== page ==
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Lunch Hour Lectures: Why glaciers don’t like the smell of frying bacon

By Thomas Hughes, on 1 February 2016

This Lunch Hour Lecture by Professor Henrietta Moore (UCL Institute for Global Prosperity) looked at humans’ ability to give things in nature; plants, animals, even mountains and rivers, a consciousness and assign intentions to them. Can this help us to build a better relationship with nature and build a prosperous future?

English Wikipedia, original upload 14 January 2005 by Ben W Bell

The Athabasca Glacier on the Columbia Icefield

Professor Moore opened by talking about a modern art project that was just a neon sign of a telephone number. When the number was called and it connected, the caller could hear the live sounds from a glacier.

So we can hear the glacier, but can it hear us? Many people in the past have certainly believed so. Tribes living on glaciers in Canada believed that the glaciers were social spaces and would react to being disrespected, and that the glaciers particularly disliked the smell of frying bacon. People interpreted the will of the glacier though its “surges” where the glacier would expand or shrink.

During the Little Ice Age, from the 16th to the 19th centuries, the glaciers moved so far into France that the local people assumed that they had angered it. They ran to it with swords to drive it away and brought a bishop to bless it.

Many societies around the world continue to venerate forests, rivers and mountains and believe that nature must be compensated if angered or damaged. Ecuador and Bolivia have enshrined these rights in their constitutions. Can this help us form a moral framework to protect nature?

This kind of belief in sensate nature has often been ignored in academic discussion. However, we accept that a number of animals, such as dogs, display intelligence, so does sentience require language? If so, can we attribute sentience to other things? And would doing so change the way that we perceive the Earth and its complex interconnected systems?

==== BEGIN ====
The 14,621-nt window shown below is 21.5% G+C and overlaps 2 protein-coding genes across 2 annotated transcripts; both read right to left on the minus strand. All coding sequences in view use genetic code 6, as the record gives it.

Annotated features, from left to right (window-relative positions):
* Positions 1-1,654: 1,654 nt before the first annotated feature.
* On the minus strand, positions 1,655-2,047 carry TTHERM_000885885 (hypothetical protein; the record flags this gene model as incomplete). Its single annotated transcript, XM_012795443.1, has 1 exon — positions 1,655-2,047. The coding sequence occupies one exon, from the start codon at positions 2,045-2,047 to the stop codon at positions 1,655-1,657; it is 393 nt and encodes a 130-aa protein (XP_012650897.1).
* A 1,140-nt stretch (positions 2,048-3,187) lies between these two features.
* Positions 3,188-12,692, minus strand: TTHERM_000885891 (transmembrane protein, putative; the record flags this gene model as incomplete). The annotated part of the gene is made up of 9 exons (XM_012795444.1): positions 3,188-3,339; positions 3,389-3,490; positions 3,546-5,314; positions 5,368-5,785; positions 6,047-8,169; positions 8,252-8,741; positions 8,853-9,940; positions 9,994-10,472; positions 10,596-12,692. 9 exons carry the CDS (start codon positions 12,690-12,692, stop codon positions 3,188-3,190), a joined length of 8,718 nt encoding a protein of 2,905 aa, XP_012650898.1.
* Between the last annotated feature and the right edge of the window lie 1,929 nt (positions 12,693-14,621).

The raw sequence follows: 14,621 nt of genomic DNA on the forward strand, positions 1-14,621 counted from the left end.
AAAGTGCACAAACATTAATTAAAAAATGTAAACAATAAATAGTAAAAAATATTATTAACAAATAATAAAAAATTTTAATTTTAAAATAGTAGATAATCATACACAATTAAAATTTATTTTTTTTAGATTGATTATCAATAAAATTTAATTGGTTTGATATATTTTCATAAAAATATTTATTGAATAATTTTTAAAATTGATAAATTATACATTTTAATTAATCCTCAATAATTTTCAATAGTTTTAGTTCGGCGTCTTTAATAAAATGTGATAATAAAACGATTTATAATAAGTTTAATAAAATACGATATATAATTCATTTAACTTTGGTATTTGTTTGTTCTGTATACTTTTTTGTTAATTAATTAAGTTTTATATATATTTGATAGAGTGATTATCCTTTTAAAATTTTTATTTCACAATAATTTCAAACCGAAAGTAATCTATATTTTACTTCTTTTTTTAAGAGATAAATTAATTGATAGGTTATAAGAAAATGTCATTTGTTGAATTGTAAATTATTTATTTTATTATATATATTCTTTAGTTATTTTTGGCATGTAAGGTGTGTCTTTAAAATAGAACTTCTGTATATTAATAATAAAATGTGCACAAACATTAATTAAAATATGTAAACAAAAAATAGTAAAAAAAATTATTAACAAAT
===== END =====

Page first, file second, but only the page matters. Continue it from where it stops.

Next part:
There are some interesting examples of this sensate nature. The plant mimosa pudica is famous for curling its leaves when it is threatened. Scientists found that if you dropped it a short height it would curl its leaves, but on subsequent tries it would stop.

They waited a week, a month and still it would not curl its leaves when dropped, but would do so for new stimuli. Somehow, it had learnt that being dropped was not a threat.

The human body is another interesting example. We are full of a complex mix of microbes that drives the body’s desire for certain foods and chemicals and can even affect our mood. “We’re only one tenth human!” as Professor Moore put it.

The complex relationship with the microbes in our bodies enables them to communicate their desires and intentions to us.

We are also changing the boundaries between the animate and the inanimate with scientific research into areas such as synthetic biology and robotics.

If we can give intelligence to inanimate objects, can this help us improve our relationship with nature and help us build a prosperous world? The danger is that we continue to believe that technology simply gives us more ways to be masters of nature.

With economic growth slowing all around the world, what is holding back our continued prosperity is inequality and the abuse of the earth and its resources.

As science accepts that some of this sensate nature, such as gut microbes, is to some extent intelligent, perhaps we can learn to rethink our relationship to nature and re-establish the respect we used to have. In doing so, we can build a new style of prosperity.

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